His decision came as an investigation into sexual harassment allegations against him was ongoing.
Celebrating 30 years and a resurrection
October 1, 2016|
ANDRZEJ KRAUZEFive years ago, with much fanfare, we commemorated the 25th birthday of The Scientist, a unique science news and opinion outlet nursed into being in October 1986 by publishing entrepreneur and bibliometric visionary Eugene Garfield, founder of the Institute for Scientific Information (ISI). As I wrote in my editorial in that special issue, Garfield “launched the publication to disseminate information that he passionately believed was as important to scientists as what they read in research journals: news, opinions, and interviews about funding, ethics, politics, and other career-related issues, plus profiles, book reviews, and even pithy quotes.”
From its origins as a 16-page biweekly newspaper, the print version morphed into a glossy monthly edition still bent on carrying out Garfield’s vision. Not long after that 1986 inauguration, The Scientist added an online presence, the first science publication to make its full text available for free via the National Science Foundation Network, a precursor of the Internet.
TS continued to evolve, enhancing its coverage with breaking news and a news blog; introducing a daily newsletter email; producing podcasts, videos, and animated and interactive infographics; and establishing a social media presence—all the while facing the same pressures experienced by all living organisms: competition, lack of resources, and a continually changing environment. In fact, as many readers may remember, just days after that celebratory 25th edition was published, the magazine suffered a mortal blow: the Science Navigation Group, full owner of The Scientist from 2009 to 2011, shut it down.
In evolutionary terms, The Scientist had gone extinct. Twenty-fifth anniversary article titles like “. . . And Many Happy Returns” and “Alive and Kicking” suddenly appeared wildly inappropriate. The issue was filled with articles in which leading life scientists—E.O. Wilson, Eric Kandel, George Church, Chad Mirkin, J. Craig Venter, and others—looked back 25 years and then ahead the same time span, predicting what the next quarter century might hold for their fields. But TS wouldn’t be reporting on those seminal future events any more.
Or would it?
Just days after the shutdown, something truly un-Darwinian occurred. LabX Media Group, headed by Bob Kafato and headquartered in Midland, Ontario, stepped up to buy the publication. Phoenixlike, The Scientist returned, missing just one week online and one month in print. A new business campaign explained to advertisers what a survey of readers had established: scientists read TS not because they have to but because they want to.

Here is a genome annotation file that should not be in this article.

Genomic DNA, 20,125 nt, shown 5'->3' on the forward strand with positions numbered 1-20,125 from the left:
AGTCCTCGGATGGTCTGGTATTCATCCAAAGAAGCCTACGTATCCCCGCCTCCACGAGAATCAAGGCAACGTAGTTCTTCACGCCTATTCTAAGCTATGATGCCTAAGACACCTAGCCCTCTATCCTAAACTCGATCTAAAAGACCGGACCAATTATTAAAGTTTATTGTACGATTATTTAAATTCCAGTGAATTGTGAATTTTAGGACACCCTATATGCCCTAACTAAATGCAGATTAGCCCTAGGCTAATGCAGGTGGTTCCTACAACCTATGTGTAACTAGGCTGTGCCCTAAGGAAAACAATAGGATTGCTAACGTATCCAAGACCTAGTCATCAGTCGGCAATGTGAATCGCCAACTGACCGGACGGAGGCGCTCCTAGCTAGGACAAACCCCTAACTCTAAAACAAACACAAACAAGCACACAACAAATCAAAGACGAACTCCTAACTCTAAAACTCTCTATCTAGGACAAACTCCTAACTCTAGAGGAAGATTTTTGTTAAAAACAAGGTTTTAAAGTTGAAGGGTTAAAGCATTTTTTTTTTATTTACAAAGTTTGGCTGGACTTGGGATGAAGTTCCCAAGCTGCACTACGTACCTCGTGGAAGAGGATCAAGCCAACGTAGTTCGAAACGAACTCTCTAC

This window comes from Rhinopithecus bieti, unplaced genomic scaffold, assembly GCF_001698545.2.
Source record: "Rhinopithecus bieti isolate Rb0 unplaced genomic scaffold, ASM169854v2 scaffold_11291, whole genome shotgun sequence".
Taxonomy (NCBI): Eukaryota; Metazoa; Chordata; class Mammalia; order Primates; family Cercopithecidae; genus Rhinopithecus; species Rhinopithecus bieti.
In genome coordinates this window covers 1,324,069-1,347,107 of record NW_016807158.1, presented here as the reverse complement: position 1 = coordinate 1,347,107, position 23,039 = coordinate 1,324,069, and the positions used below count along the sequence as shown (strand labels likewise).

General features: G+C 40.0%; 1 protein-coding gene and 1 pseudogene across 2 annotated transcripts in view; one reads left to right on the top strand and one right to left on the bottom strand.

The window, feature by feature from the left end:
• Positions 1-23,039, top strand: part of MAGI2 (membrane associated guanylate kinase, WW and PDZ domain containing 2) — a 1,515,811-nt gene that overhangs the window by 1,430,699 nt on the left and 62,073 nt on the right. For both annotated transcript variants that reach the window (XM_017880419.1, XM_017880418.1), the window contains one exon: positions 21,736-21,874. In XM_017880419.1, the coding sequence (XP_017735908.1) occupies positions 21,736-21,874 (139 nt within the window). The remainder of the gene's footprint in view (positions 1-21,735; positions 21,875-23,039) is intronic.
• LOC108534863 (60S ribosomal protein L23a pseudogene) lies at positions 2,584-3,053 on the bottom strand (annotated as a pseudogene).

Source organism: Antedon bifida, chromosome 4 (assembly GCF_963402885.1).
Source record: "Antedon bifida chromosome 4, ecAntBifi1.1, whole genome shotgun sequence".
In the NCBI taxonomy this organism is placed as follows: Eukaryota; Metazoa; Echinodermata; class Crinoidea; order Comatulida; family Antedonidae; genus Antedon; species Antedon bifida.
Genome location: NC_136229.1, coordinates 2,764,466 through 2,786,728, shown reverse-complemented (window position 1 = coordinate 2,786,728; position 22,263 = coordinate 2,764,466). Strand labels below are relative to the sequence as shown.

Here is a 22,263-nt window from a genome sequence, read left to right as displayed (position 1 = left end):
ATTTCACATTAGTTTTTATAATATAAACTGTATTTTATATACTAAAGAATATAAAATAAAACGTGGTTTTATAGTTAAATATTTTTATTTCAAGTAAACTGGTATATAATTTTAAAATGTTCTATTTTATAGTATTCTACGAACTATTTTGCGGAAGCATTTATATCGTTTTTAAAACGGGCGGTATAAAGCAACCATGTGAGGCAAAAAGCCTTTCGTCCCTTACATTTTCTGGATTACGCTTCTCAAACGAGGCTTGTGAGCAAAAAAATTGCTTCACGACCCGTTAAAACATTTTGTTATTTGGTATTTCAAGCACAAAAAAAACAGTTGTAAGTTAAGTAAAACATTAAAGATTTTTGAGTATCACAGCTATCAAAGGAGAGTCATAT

To celebrate reaching our third decade, we bring you a double-length feature dedicated to 30 years’ worth of technical innovations that have allowed major-league advances in genome sequencing, microscopy, gene editing, neuroscience, and stem cell biology, most of which were unimaginable in 1986. I’m proud to say that the magazine’s archives fully attest to attentive coverage of these innovations as they arose. Our Lab Tools columns (two articles in every issue) continue this tradition, and for eight years running we have honored such technical advances through our Top 10 innovations competition.
To continue generating our award-winning content, The Scientist has not stopped evolving. We are constantly commissioning feature articles written by leading life-science researchers, taking the pulse of breaking research news, publishing enterprising news stories, spreading that news via diverse social media outlets (our Facebook page recently surpassed 2 million likes), reformulating our award-winning infographics to be optimally displayed both online and on mobile devices, conducting an ambitious array of webinars, and brainstorming special issues that cover hot life-science topics from many different angles, as originally espoused by Dr. Garfield.
So here we are, five years resurrected and going strong. Truly an evolutionary anomaly.
Mary Beth Aberlin Editor-in-Chief
October 3, 2016
I had the pleasure of meeting Gene Garfield at a conference that he funded in 1995. Roger Gorski was the keynote speaker.
Gene was the first to mention publication of The Scent of Eros: Mysteries of Odor in Human Sexuality, and the only place I could find a copy of "The Scientist" was in the Dean of the Biology Department's office.
See: scent of a book deal I've been a subscriber ever since.
Thanks for evolving the magazine to make it more readily available and for continuing to disseminate accurate information about biologically-based cause and effect.